A recent study has promised scientific evidence that exercise — yoga, crunches, cardio, etc. — can bring a woman to orgasm without any digital (i.e. finger) or fantastical assistance.

The findings, published in peer-reviewed sexual health journal Sexual and Relationship Therapy, came from a survey of 124 women who reported having had exercise-induced orgasms and 246 who said they've felt exercise-induced sexual pleasure.

But while the physical activities known to cause these intimate reactions were outlined concisely — leading me to make an immediate appointment with my big, strong trainer — the mechanics behind why they occur were left unexplained.

Until now.

Researchers Debby Herbenick and J. Dennis Fortenberry found that abdominal work was the most common activity to induce orgasm — 51.4 percent — especially when using the “captain's chair” rack. Other women reported orgasms from weight lifting (26.5 percent), yoga (20 percent), bicycling (15.8 percent), running (13.2 percent) and walking/hiking (9.6 percent).

“These data are interesting because they suggest that orgasm is not necessarily a sexual event, and they may also teach us more about the bodily processes underlying women's experiences of orgasm,” Herbenick said.

Well duh, says sex educator and author Jamye Waxman, who apparently also is an avid cycler and yogi.

“Most of the women surveyed had orgasms while working on their abdominal muscles, which involves holding and tightening the core muscles that are closely connected to the pelvic floor,” Waxman said. “Engagement of the pelvic floor — especially repeated tightening and releasing of the pubococcygeus muscle — is something the body naturally does leading up to and during orgasm. Women with the ability to experience deep vaginal orgasms might end up inducing the same act of 'enlightenment' at the gym that they have in the bedroom simply by replicating the muscular contractions.”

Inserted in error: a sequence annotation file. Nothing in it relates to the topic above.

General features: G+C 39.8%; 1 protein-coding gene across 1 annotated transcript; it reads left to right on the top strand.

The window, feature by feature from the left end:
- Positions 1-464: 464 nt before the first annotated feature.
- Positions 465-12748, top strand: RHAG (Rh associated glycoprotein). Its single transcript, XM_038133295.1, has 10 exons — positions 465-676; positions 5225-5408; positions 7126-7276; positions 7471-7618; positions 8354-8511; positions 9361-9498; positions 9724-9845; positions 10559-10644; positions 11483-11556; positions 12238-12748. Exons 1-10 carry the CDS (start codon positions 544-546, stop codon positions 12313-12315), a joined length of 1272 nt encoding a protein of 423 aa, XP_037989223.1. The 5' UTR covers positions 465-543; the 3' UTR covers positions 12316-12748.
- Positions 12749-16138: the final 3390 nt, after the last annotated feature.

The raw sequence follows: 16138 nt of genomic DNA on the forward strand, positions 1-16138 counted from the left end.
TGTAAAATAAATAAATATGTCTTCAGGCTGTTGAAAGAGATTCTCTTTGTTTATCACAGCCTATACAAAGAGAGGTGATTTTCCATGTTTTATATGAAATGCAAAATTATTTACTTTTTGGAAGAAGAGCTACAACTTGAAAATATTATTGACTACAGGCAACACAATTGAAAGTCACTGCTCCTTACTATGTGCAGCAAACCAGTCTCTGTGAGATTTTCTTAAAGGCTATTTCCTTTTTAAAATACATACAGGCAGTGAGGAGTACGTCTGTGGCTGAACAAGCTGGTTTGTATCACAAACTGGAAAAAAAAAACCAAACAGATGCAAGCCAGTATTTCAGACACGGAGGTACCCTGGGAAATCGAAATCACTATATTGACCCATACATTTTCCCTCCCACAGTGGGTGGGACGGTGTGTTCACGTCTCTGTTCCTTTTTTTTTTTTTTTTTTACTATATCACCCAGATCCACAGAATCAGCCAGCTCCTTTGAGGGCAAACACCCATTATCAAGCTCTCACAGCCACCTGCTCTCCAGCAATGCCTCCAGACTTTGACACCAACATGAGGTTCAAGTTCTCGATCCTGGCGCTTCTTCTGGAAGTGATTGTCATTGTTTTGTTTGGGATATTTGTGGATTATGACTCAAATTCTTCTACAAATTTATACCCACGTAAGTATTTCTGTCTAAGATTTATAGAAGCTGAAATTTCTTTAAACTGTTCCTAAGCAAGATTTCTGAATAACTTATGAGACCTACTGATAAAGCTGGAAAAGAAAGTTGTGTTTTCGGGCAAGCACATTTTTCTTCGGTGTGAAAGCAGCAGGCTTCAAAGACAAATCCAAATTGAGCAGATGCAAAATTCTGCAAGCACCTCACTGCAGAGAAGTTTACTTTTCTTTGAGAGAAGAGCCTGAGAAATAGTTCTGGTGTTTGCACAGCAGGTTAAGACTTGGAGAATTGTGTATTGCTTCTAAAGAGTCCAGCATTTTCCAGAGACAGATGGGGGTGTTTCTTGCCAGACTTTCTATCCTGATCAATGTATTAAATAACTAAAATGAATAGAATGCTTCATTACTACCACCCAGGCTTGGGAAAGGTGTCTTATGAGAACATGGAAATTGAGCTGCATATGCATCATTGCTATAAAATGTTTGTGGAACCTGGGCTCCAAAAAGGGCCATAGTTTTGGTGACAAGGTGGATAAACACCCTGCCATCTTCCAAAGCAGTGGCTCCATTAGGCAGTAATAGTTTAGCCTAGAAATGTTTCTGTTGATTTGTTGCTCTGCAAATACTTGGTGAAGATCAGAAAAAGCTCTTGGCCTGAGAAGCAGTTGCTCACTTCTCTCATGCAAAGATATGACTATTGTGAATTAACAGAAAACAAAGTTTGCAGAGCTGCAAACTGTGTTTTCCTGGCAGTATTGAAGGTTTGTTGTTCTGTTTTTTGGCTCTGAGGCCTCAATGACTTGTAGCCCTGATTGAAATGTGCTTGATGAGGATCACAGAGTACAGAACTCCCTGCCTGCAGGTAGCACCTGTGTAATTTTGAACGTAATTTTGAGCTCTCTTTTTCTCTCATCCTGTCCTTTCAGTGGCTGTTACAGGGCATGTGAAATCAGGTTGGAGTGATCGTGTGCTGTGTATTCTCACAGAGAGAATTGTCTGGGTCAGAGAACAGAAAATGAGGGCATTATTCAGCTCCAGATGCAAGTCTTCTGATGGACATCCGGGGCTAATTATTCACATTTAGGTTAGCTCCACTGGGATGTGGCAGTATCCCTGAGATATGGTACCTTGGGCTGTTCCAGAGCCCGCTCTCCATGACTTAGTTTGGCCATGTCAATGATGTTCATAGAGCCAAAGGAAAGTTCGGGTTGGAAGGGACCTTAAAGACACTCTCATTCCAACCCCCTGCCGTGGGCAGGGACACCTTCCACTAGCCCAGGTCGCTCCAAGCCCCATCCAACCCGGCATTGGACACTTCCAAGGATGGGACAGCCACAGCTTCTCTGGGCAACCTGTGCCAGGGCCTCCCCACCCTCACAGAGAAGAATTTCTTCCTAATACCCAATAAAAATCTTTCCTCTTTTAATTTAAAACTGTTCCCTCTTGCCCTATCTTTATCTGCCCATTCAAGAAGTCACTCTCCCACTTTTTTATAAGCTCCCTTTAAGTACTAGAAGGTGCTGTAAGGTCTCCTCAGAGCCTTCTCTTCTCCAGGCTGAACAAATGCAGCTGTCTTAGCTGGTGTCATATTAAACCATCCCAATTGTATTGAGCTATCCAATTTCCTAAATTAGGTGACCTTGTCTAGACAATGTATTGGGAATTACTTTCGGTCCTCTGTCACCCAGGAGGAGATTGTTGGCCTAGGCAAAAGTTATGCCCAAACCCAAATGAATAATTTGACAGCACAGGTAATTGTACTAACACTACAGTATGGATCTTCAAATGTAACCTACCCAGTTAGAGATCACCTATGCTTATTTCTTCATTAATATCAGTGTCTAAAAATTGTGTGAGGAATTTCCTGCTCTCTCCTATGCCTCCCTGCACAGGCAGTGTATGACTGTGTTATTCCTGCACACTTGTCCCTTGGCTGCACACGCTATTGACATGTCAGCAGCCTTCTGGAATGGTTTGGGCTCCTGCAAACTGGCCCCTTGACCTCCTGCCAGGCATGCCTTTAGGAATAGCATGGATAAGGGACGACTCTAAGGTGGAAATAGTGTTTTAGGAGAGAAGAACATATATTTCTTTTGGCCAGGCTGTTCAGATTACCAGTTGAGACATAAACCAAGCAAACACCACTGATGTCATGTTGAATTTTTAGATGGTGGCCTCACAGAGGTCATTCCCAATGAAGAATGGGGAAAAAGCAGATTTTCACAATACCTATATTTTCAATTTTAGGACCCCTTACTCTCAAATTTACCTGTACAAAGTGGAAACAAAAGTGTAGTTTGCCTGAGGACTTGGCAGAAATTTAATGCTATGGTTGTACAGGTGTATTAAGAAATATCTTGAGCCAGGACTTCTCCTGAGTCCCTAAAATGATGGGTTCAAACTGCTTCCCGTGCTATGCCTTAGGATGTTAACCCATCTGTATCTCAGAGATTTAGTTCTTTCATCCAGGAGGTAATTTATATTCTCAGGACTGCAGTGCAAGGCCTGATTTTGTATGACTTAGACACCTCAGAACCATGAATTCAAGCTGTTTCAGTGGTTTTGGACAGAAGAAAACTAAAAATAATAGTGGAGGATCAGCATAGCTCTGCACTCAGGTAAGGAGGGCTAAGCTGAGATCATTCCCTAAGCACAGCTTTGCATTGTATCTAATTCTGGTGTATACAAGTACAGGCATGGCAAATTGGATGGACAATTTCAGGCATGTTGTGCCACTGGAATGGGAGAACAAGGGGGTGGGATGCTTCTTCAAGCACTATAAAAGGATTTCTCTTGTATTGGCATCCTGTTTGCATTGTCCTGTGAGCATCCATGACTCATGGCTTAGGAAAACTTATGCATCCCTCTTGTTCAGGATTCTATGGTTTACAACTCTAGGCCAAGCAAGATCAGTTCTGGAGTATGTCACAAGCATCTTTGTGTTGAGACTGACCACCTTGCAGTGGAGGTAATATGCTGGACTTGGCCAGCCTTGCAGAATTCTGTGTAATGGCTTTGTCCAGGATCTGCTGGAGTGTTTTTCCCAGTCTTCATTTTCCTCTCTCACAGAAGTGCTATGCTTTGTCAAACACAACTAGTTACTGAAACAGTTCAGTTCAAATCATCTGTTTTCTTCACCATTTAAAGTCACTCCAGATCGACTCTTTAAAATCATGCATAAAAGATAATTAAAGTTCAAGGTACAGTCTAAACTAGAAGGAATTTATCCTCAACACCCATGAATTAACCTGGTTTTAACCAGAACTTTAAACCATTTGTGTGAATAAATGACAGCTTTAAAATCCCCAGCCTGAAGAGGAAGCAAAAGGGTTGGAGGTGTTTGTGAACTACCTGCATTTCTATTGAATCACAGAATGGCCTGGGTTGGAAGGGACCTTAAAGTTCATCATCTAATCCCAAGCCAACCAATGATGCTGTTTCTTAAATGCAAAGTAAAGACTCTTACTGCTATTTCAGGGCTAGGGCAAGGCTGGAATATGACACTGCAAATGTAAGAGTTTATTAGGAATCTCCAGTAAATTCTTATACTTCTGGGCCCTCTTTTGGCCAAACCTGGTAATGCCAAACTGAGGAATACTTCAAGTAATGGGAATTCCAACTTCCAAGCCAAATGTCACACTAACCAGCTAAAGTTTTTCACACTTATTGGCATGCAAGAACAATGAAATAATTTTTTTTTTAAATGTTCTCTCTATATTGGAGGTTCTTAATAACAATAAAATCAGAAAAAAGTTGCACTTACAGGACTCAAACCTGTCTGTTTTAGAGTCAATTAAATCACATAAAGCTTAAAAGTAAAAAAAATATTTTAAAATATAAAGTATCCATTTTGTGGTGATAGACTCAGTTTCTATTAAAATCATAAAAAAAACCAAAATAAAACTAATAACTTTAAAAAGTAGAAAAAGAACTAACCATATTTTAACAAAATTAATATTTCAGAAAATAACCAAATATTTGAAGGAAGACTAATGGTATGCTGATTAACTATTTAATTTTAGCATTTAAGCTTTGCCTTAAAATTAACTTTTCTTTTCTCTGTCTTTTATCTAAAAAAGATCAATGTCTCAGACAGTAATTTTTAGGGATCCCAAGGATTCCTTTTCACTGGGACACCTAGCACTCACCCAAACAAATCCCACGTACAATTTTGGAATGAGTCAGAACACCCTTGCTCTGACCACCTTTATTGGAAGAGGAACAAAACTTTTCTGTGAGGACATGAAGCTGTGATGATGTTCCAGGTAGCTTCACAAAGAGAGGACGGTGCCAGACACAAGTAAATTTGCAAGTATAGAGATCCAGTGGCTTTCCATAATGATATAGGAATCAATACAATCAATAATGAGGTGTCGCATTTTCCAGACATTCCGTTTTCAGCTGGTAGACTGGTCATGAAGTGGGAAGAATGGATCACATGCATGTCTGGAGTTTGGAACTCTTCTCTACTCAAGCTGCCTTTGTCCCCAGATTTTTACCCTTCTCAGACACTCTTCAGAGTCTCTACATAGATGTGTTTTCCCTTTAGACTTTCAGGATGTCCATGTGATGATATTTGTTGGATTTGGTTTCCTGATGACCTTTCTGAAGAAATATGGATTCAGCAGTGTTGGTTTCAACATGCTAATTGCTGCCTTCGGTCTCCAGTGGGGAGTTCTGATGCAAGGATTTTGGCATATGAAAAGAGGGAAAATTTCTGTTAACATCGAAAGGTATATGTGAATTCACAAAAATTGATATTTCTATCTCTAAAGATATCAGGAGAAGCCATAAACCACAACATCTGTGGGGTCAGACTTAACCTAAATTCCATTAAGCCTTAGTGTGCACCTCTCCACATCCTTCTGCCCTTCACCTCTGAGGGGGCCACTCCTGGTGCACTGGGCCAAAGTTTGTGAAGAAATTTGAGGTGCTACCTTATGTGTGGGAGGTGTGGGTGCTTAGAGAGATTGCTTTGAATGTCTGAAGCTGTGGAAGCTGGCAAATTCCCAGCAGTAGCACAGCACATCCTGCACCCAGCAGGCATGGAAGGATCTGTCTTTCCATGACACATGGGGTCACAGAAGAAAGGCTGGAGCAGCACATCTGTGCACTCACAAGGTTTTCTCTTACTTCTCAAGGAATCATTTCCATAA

The pubococcygeus (aka PC) muscle is found in both men and women, extends from the tail bone to the pubic bone, and is the muscle we clench when we have to pee and the bathroom line is a mile long.

She's having one right now.

She's having one right now.

Among other benefits, strong PC muscles enable more powerful orgasms, which is why some of you might hear sex educators and gaggles of women during happy hour gushing about how easy and essential it is to keep them strong.

So I asked my above-mentioned big-and-strong trainer to explain what we can add to our daily activity routine to keep our sex muscles tone and taut.

“All muscles are surrounded by a layer of tissue called fascia,” said Yancy Berry, an American College of Sports Medicine trainer who's also certified in pre- and post-natal fitness — a time when strengthening the PC muscles is most essential for rejuvenating the vaginal walls.

“All fascia throughout the body is actually connected, so it could make sense that core and ab exercises would stimulate the muscles of nearby sex organs, perennial muscles and PC muscles specifically. As I brace my core right now, I can feel my sex organs contracting, too. I'm surprised that [researchers] didn't mention that this occurs during kegel exercises, in which the perineum alone is purposefully contracted. I've done over 1,000 sessions with female clients and, unless I'm oblivious, 'coregasms' haven't happened yet — I can't wait, though! (Just kidding.)”

Kegel exercises are the PC muscle strengtheners you probably remember the character Samantha on HBO hit “Sex and the City” practicing at brunch — “I'm doing them right now!”

Squeeze and clench the same muscles you use when you feel the urge to pee. Now let go. Now clench again. Rinse and repeat and you'll be well on your way to a strong vag.

And in the meantime, should you find yourself at the gym and approaching an O-face, don't be embarrassed. You're not the only one!

LA Weekly